‘Door Knocking’ Short Story

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Door Knocking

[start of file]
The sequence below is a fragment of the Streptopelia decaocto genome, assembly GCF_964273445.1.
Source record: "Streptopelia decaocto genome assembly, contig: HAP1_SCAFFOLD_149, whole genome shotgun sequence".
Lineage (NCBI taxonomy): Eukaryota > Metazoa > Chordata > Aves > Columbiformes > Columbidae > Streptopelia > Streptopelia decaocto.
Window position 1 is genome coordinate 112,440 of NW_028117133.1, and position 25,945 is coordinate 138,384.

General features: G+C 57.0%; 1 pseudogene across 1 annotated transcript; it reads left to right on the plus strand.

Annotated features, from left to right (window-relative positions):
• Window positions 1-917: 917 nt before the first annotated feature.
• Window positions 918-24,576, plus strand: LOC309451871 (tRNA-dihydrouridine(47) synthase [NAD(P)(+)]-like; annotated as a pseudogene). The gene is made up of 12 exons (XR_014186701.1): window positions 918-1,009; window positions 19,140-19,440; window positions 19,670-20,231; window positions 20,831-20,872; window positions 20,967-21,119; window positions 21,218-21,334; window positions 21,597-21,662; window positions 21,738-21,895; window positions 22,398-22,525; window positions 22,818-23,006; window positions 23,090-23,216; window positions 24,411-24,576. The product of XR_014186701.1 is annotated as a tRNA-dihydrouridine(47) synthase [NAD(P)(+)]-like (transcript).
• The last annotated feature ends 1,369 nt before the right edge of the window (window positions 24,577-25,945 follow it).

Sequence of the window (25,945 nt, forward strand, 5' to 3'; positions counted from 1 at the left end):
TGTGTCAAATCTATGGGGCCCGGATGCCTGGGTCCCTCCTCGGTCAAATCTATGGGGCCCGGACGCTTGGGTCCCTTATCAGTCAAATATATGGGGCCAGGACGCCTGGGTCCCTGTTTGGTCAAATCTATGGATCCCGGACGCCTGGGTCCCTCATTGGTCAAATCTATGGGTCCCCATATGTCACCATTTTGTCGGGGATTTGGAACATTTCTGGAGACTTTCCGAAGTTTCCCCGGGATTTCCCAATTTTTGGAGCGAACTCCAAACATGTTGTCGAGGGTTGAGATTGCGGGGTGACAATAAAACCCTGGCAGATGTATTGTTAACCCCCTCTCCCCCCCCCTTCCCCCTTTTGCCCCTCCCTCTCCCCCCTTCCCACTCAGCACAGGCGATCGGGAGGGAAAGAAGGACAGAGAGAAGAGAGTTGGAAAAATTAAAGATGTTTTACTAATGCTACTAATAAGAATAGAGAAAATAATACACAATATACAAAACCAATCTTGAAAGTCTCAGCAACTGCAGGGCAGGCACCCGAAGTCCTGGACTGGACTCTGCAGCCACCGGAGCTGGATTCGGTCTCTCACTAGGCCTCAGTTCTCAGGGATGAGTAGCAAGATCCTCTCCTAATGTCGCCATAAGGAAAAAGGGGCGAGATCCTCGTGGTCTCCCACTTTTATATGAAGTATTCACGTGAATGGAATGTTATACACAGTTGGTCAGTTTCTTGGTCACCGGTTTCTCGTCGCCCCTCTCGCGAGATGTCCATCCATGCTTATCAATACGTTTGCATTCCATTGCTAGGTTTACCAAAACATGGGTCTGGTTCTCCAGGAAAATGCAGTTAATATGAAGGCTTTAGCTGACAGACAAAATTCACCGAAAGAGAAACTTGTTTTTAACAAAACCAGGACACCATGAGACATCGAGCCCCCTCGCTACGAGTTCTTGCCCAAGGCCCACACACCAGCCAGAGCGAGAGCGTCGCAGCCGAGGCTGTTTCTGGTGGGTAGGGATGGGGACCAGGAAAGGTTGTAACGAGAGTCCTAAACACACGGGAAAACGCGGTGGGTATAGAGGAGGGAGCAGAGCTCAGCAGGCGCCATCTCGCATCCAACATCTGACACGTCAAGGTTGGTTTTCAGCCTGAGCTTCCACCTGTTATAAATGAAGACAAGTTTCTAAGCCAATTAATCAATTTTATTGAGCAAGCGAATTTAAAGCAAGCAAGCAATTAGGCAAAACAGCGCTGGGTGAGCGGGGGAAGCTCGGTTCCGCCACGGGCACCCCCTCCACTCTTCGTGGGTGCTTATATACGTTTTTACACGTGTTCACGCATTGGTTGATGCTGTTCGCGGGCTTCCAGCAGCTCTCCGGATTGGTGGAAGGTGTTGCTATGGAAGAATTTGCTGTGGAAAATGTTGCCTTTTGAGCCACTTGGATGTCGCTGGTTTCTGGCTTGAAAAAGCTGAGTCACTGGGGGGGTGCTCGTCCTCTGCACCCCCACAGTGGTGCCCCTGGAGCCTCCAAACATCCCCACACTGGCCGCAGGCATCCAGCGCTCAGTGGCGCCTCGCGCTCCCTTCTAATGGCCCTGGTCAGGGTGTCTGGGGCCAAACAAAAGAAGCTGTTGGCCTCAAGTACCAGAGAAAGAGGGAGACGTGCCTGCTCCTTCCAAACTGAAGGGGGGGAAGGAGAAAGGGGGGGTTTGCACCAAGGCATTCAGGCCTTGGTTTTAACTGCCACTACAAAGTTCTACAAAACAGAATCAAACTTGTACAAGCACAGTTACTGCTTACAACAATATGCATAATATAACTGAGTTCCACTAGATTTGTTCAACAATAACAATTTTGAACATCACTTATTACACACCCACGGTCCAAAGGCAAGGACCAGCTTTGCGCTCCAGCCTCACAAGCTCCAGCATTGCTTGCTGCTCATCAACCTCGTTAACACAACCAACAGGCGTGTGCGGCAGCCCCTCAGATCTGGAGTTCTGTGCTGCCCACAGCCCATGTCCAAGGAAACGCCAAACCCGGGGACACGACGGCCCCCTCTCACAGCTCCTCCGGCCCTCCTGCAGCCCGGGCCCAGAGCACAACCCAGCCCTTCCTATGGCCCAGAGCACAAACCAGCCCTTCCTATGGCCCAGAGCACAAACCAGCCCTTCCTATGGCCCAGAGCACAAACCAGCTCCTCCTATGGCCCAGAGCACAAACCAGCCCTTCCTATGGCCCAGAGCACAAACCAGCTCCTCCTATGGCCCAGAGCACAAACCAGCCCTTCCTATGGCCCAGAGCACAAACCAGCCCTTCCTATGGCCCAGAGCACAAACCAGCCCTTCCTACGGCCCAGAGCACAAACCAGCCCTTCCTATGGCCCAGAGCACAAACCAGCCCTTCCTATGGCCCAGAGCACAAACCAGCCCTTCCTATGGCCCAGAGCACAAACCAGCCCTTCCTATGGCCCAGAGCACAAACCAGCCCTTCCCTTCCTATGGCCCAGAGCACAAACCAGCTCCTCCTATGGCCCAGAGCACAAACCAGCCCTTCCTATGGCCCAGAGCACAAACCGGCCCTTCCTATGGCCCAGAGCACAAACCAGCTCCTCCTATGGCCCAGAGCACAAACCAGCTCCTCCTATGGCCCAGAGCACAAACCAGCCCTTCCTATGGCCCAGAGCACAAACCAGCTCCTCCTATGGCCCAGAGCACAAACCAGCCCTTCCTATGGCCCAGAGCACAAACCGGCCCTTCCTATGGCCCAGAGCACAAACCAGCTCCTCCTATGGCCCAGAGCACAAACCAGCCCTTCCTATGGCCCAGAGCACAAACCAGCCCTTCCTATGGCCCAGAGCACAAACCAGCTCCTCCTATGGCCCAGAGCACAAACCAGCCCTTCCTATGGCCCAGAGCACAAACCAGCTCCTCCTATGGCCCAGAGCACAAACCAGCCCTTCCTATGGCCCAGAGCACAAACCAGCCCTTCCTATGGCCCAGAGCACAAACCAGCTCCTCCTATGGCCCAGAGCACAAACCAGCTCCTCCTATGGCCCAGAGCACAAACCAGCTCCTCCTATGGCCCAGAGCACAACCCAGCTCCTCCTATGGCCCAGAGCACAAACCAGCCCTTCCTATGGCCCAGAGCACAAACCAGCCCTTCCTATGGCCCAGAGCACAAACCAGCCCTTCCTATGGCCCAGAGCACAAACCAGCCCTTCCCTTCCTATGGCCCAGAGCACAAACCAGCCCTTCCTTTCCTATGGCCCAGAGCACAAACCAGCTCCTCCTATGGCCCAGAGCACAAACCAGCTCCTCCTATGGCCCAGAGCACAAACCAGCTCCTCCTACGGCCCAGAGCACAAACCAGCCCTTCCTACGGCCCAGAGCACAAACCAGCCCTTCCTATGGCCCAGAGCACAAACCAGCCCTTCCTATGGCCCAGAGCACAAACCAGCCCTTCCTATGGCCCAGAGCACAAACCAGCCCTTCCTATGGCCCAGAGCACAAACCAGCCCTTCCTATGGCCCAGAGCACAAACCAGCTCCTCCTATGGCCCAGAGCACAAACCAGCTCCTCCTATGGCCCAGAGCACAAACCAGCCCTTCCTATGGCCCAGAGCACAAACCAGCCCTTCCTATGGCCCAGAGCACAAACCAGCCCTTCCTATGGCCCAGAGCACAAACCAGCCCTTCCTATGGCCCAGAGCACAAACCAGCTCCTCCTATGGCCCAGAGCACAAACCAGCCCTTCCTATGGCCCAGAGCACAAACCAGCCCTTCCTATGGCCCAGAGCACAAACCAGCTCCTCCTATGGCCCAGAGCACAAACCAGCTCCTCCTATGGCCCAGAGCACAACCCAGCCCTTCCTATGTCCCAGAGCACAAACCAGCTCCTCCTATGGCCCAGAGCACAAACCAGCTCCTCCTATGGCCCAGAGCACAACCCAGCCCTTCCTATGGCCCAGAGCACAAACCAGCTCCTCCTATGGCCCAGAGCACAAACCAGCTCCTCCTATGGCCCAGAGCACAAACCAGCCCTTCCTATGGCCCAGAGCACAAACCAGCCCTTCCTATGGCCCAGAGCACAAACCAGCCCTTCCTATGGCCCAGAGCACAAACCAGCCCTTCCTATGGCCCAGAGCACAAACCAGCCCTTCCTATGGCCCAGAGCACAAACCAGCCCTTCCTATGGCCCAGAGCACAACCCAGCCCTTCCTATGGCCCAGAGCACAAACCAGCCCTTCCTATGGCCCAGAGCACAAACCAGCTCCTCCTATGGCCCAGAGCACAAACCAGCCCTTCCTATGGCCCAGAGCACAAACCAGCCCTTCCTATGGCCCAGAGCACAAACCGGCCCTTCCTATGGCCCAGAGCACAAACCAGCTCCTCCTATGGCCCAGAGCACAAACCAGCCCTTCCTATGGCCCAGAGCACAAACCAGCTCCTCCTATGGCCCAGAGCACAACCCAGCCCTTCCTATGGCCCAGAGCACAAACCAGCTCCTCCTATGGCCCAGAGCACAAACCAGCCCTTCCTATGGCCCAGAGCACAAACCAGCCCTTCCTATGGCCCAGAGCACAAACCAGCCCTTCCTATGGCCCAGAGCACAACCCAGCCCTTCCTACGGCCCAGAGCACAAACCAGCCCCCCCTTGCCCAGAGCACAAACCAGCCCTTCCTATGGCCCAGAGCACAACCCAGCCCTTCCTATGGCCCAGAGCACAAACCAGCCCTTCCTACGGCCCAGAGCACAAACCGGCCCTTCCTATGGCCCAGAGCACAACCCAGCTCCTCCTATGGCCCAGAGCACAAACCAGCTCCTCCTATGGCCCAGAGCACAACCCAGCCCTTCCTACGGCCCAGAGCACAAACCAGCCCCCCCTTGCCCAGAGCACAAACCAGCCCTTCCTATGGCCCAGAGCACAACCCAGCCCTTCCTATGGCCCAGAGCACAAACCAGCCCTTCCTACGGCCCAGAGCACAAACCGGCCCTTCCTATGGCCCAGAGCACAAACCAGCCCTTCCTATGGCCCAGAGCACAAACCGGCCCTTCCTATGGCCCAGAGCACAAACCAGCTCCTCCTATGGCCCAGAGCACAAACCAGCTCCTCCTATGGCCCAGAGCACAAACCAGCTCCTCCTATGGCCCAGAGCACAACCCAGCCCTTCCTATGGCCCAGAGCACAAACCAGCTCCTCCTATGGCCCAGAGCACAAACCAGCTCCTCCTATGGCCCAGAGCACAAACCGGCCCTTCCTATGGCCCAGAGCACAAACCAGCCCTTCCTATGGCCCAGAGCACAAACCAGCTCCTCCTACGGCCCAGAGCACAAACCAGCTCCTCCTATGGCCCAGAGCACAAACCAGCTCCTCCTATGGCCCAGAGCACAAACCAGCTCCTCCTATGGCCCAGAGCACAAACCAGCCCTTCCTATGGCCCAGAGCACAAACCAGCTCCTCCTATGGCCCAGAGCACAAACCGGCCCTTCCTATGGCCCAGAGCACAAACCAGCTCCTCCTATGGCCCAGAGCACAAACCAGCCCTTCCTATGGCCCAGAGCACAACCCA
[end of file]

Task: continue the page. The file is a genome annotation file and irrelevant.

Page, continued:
It’s a bright, breezy Saturday morning and I’m doing light housework when I hear a knock on the front door.  On the weekend nobody knocks at the front door at this time of day.  Nobody except salespeople touting a product, charity or religion.  I go to the window and look down at the doorstep, which doesn’t have a porch covering, and I see two people.  A fair-haired woman who is thumbing through an iPad and a man in a jaunty hat.  The window is open so I lean out, say a loud hello and they look up.  Predictably, they respond with surprise, the man uttering the usual “A voice from above” and I give a weak smile.  The woman swallows and clears her throat.  She launches straight into her patter which goes something like this “We are currently in your neighbourhood discussing death and dying and what this means to families, your family…etc, death cropping up several times…and what are your thoughts on this subject?”  My first reaction is annoyance, she hasn’t said who she represents.  The invisible signs are as obvious as the outward message.  My second reaction is one of astonishment.  Do they really expect me to talk over such a matter with them, total strangers, door-knocking my street, making dogs bark, trying to look deep and meaningful on a topic which is universally devastating no matter what the circumstances?  My third and final reaction is to look her in the eyes and say “I’m sorry, I do not wish to participate.”  She smiles, he smiles, I offer them a polite good-bye and they wish me a happy weekend.  As I’m drawing back, I catch a momentary look of relief on the woman’s face.  Gretchen Bernet-Ward

 

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